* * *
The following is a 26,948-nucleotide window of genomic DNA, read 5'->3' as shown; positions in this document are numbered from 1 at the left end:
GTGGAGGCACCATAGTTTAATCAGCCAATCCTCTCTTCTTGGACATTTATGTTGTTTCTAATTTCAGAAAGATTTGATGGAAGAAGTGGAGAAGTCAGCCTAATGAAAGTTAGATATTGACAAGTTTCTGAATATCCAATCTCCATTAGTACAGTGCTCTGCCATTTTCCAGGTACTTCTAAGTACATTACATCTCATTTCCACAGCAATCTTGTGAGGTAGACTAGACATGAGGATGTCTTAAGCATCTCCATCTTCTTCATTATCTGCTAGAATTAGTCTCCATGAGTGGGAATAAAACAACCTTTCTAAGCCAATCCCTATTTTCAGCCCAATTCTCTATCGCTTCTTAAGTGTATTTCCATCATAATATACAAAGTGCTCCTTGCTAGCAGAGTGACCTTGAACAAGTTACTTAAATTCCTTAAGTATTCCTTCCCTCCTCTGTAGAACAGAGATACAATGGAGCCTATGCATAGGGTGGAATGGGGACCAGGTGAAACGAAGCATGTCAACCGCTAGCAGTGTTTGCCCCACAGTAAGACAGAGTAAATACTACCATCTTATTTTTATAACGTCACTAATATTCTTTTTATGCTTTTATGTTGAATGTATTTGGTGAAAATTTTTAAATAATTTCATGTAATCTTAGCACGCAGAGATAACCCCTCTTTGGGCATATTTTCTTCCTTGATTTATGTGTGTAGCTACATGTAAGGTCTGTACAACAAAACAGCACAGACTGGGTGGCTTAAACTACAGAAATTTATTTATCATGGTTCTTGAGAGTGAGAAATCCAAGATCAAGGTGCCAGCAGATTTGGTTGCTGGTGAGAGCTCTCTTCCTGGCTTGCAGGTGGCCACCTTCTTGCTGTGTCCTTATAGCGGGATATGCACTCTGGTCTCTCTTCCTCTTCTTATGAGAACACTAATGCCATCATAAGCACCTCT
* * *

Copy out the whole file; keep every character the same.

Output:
The following is a 26,948-nucleotide window of genomic DNA, read 5'->3' as shown; positions in this document are numbered from 1 at the left end:
GTGGAGGCACCATAGTTTAATCAGCCAATCCTCTCTTCTTGGACATTTATGTTGTTTCTAATTTCAGAAAGATTTGATGGAAGAAGTGGAGAAGTCAGCCTAATGAAAGTTAGATATTGACAAGTTTCTGAATATCCAATCTCCATTAGTACAGTGCTCTGCCATTTTCCAGGTACTTCTAAGTACATTACATCTCATTTCCACAGCAATCTTGTGAGGTAGACTAGACATGAGGATGTCTTAAGCATCTCCATCTTCTTCATTATCTGCTAGAATTAGTCTCCATGAGTGGGAATAAAACAACCTTTCTAAGCCAATCCCTATTTTCAGCCCAATTCTCTATCGCTTCTTAAGTGTATTTCCATCATAATATACAAAGTGCTCCTTGCTAGCAGAGTGACCTTGAACAAGTTACTTAAATTCCTTAAGTATTCCTTCCCTCCTCTGTAGAACAGAGATACAATGGAGCCTATGCATAGGGTGGAATGGGGACCAGGTGAAACGAAGCATGTCAACCGCTAGCAGTGTTTGCCCCACAGTAAGACAGAGTAAATACTACCATCTTATTTTTATAACGTCACTAATATTCTTTTTATGCTTTTATGTTGAATGTATTTGGTGAAAATTTTTAAATAATTTCATGTAATCTTAGCACGCAGAGATAACCCCTCTTTGGGCATATTTTCTTCCTTGATTTATGTGTGTAGCTACATGTAAGGTCTGTACAACAAAACAGCACAGACTGGGTGGCTTAAACTACAGAAATTTATTTATCATGGTTCTTGAGAGTGAGAAATCCAAGATCAAGGTGCCAGCAGATTTGGTTGCTGGTGAGAGCTCTCTTCCTGGCTTGCAGGTGGCCACCTTCTTGCTGTGTCCTTATAGCGGGATATGCACTCTGGTCTCTCTTCCTCTTCTTATGAGAACACTAATGCCATCATAAGCACCTCT